Gillie wants to know if her online boyfriend is real, just really shy and/or busy, or, if she's being catfished.
"I've met a guy online and we've been dating through Skype and Facebook for a long time. We both really like one another and have yet to meet in person. The physical distance is negotiable but so far he's been too busy to bridge the gap. Why won't my online boyfriend meet me?"
Physical distance is a problem if you want to take your relationship to an intimate level. From the nature of your question, I'm going to assume this is important to you - and that you've ensured he's not catfishing you. Meaning, you've seen him live on Skype, not just used it to hear each other's voice.
If, for any reason, you've yet to see him physically in live-time ("my webcam doesn't work," or "I only have so much data on my plan," etc.), please read the catfishing article in its entirety before you do anything else.
So, phew! You know he exists, everything between you seems healthy, you're basically just doing the long distance dating thing.
Fantastic. Wonderful. Stupendous!
Or, wait. Not really, because you really want to meet him, hug him, perhaps kiss or get intimate with him.
These are all valid, and I want you to know it's okay to want these things. Often times in long distance relationships, we trick ourselves into thinking, "It's okay".
Really, though, what we want and crave is a partner that puts their arms around us and loves us not just virtually, but physically. That's truly, perfectly okay, and the first step is accepting this.
Next up, I want you to spend some time learning to love yourself. When you figure out the various ways and methods you feel loved, it's easier to teach someone else (and in turn, learn how they feel loved).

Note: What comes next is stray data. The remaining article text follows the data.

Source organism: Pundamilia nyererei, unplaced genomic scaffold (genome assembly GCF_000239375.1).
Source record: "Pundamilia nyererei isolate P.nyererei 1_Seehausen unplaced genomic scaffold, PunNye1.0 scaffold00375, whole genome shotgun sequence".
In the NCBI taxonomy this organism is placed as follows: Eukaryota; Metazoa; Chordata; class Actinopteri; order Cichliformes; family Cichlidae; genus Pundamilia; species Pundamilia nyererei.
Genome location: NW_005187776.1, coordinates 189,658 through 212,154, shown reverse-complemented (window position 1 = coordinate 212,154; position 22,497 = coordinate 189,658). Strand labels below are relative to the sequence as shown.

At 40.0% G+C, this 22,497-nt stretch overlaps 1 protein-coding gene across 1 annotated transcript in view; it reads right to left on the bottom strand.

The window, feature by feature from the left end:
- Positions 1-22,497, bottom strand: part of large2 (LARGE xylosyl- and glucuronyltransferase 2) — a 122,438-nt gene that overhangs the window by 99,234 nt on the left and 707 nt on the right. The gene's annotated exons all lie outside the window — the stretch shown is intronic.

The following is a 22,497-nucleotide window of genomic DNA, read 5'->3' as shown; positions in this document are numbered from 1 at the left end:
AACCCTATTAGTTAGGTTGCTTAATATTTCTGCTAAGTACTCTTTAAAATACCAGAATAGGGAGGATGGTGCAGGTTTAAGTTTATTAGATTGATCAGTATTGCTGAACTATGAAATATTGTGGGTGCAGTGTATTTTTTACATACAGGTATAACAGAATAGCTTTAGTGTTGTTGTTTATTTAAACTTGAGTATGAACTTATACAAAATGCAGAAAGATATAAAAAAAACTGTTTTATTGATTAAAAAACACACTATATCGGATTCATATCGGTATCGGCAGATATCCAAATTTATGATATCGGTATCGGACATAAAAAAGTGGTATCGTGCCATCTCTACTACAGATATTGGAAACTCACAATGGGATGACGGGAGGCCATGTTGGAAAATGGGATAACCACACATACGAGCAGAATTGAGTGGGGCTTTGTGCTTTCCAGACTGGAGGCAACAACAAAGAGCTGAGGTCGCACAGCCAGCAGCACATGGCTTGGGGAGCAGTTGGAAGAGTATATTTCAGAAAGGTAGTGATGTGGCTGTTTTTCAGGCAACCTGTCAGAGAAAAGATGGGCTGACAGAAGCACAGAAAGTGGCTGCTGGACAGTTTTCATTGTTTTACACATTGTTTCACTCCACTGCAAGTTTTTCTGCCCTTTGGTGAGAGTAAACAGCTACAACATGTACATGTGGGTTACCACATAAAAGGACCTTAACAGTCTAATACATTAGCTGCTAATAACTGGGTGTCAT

An added side benefit? You can give yourself all the love you need, and therefore, don't need your partner to do anything... other than respect you.
If you embraced the messages I shared in the loving yourself article, then you'll probably already know what to do next. If not, let me give you a hint: it involves telling your online boyfriend what you need, and then waiting and seeing if it's something he wants or is able to give you.
Now, there's a difference between, "Dude, why don't you want to meet me?!" and, "I'd really like to hug you. Do you think we can meet this week for an in-person date?"
When you love yourself, it becomes less about what-can-you-give-me, and more this-is-what-I-need. As well, you get to set healthy boundaries, stay in control of your own happiness, and honor the other person's needs.
If you just wait and practice silence, your online boyfriend (if they love themselves) will tell you whatever it is they need, and what they feel comfy with.
If they can't, don't want to, or make excuses, it's time for you to make a decision. Are you okay with an online-only boyfriend, or do you want more?
If you want more (and again, that's perfectly okay), then you can say it. "Honey, I really care about you. I need an in-person relationship, and you're telling me that's just not something that's going to happen. I respect that, and I respect myself, so I'm going to spare us both the frustration and disappointment and end this now. We just want different things".
See how this loving yourself thing can benefit you? I'll hazard that if it's uncomfortable for you to read this, you've got some work to do still. Go back to the loving yourself article, follow it to a tee, and then have a chat with your partner.
Loving yourself means you make sure, in every moment, that you're seeking or feeling joy. Refuse to deny yourself that.
Need more support? Take a peek at my free love life coaching, or hire me to work with you on a specific relationship topic.